Monday, December 27, 2010


When I poured my coffee this morning, I barely glanced out the kitchen window, and noticing nothing amiss went to my computer and waited for caffeine to work its magic and raise my brain from the fog of recent sleep. I watched the birds out the back porch view flitting around the feeder now with more earnest efforts since the thermometer was reading in the 30’s. I heard Kitty’s whinny, also with a more earnest pitch, hollering for me to come feed, or so I thought was her intent. When coffee had done its job I returned to the kitchen window and saw the reason for Kitty’s pleas. Robijn and Joline stood just the other side of the rise of the field lines and were quite happy munching the still green fescue grass that grows there. I didn’t see Sunset the usual ring leader of escapes from the barn, but I didn’t panic about these two being out. I did hope they would refrain from a dip in the close by swimming pool, so I grabbed coat and etc and went out side to head to the barn.

I used to freak out when horses got loose, especially the young ones. Now I have come to notice that they won’t leave. Heck why would they and who would take them? As long as they are calm and merely graze the greenery it is not big deal. And as expected, once I had gotten to the barn to grab a rope to go catch the escapees, I turned to find them followingme to the door. Sunset had managed to have locked herself in Kitty’s stall, hence her absence from the front yard group. Order restored and all fed, I went back to the house for tea and a chance for the day to warm a bit before riding the working girls.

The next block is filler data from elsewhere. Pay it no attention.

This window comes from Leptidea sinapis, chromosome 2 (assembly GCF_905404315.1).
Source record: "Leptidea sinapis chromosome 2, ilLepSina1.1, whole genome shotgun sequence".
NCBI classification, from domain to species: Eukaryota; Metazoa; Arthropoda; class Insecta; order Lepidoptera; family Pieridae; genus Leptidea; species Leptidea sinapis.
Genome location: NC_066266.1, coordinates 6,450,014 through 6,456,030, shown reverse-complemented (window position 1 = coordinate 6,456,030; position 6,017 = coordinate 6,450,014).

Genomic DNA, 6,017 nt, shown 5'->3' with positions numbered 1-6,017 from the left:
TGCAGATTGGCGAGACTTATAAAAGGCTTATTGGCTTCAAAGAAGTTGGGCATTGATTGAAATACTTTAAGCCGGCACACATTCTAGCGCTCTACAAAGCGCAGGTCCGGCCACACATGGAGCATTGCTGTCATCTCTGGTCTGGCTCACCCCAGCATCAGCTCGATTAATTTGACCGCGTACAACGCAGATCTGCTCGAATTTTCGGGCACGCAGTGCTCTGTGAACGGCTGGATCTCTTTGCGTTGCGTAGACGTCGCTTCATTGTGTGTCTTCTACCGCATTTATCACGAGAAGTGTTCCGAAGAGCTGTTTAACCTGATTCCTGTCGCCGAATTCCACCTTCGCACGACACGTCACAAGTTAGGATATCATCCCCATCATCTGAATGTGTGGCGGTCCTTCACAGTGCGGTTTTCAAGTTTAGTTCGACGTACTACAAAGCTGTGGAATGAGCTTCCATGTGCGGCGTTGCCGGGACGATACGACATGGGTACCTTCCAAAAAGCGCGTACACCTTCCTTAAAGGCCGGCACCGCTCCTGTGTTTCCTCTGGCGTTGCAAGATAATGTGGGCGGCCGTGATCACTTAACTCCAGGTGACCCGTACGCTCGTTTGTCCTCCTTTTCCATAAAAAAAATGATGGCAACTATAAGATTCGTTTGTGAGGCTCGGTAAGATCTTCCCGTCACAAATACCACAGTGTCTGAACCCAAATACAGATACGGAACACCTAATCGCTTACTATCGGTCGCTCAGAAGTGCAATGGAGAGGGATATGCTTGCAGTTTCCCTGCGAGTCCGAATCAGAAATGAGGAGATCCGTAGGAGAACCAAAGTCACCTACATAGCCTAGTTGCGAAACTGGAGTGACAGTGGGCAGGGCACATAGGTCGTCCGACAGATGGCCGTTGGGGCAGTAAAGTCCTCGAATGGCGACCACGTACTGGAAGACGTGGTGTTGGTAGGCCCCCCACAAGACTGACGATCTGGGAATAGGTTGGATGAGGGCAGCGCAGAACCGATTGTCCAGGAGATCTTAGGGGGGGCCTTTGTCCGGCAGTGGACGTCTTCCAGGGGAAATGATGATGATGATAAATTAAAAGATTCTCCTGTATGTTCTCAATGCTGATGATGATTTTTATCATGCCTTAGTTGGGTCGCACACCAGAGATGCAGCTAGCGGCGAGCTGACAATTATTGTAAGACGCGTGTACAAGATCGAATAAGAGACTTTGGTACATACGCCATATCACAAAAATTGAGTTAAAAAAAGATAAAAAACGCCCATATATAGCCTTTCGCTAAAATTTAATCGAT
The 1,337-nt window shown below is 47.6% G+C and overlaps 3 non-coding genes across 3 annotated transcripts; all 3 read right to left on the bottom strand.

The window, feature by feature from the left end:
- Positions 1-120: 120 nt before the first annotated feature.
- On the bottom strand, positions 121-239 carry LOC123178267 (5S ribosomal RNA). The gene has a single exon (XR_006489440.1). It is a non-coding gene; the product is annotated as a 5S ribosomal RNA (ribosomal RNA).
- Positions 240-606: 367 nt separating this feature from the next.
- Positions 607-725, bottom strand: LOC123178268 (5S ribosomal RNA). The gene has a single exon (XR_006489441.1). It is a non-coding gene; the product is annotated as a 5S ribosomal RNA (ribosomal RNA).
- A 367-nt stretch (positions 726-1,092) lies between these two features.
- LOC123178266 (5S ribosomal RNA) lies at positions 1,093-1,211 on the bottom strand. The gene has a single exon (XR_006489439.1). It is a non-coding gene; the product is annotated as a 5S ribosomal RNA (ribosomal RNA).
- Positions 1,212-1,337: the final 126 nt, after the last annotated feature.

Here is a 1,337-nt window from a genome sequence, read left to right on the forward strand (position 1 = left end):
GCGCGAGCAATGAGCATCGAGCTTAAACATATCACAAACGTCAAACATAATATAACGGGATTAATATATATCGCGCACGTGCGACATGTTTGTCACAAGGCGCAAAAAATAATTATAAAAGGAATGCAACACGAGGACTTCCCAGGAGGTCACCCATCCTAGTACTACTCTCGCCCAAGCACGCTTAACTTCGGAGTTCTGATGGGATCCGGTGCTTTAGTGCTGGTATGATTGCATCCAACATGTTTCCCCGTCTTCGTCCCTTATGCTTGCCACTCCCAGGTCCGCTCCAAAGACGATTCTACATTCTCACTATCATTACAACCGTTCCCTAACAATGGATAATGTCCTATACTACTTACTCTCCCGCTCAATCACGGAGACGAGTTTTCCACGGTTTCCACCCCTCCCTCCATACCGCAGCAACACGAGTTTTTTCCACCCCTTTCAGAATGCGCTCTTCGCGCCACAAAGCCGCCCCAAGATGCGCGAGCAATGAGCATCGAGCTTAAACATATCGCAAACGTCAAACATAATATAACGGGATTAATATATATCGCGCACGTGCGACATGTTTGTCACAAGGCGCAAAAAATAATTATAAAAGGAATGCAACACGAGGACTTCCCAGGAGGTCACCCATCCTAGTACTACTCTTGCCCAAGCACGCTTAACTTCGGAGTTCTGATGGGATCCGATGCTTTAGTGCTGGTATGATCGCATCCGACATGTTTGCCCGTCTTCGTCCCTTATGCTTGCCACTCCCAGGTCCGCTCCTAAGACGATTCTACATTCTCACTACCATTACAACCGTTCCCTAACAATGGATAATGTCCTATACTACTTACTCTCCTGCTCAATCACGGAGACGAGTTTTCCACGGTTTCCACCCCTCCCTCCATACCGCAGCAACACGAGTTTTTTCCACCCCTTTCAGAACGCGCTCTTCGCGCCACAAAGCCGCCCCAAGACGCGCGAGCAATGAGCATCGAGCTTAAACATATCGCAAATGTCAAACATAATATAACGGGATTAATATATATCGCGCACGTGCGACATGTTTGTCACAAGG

It is the day after the day after Christmas today. The weekend has been nice, cold but relaxing and slow. Christmas Eve fell on a Friday this year and we spent it at my parents’, a chaotic replication of the past eves, but with each passing of these events, a wondering of how many more will we share crosses my mind. This year my dad was quieter than on years before, and was tired. My mother looked festive in her seasonal garb, but she too is moving slower. Christmas day Mark and I opened our gifts from each other, a box of art materials from him, and to him I gave a small mortar.

This particular mortar is about 6 inches long and has maybe a 3inch dia. and with the help of some black powder, is capable of launching a helpless golf ball 300 yrds. or so. A friend of ours, who was a soldier in Nam and who blew stuff up then and still enjoys a good loud ballistic boom, had told me about this little mortar and suggested it for a gift for Mark, who also enjoys a good loud boom as well, and so I ordered it. What I didn’t know or think about was how it would fire. I knew that we had some black powder and some old golf balls but I didn’t even think about a fuse needed to send the ball out of the barrel and hadn’t ordered any. So Mark had a toy that he couldn’t play with, like getting a telescope on a cloudy day. No fun. Then Mark said that he bet we could get fire in that hole somehow, and thus became the focus of our intent for Christmas day.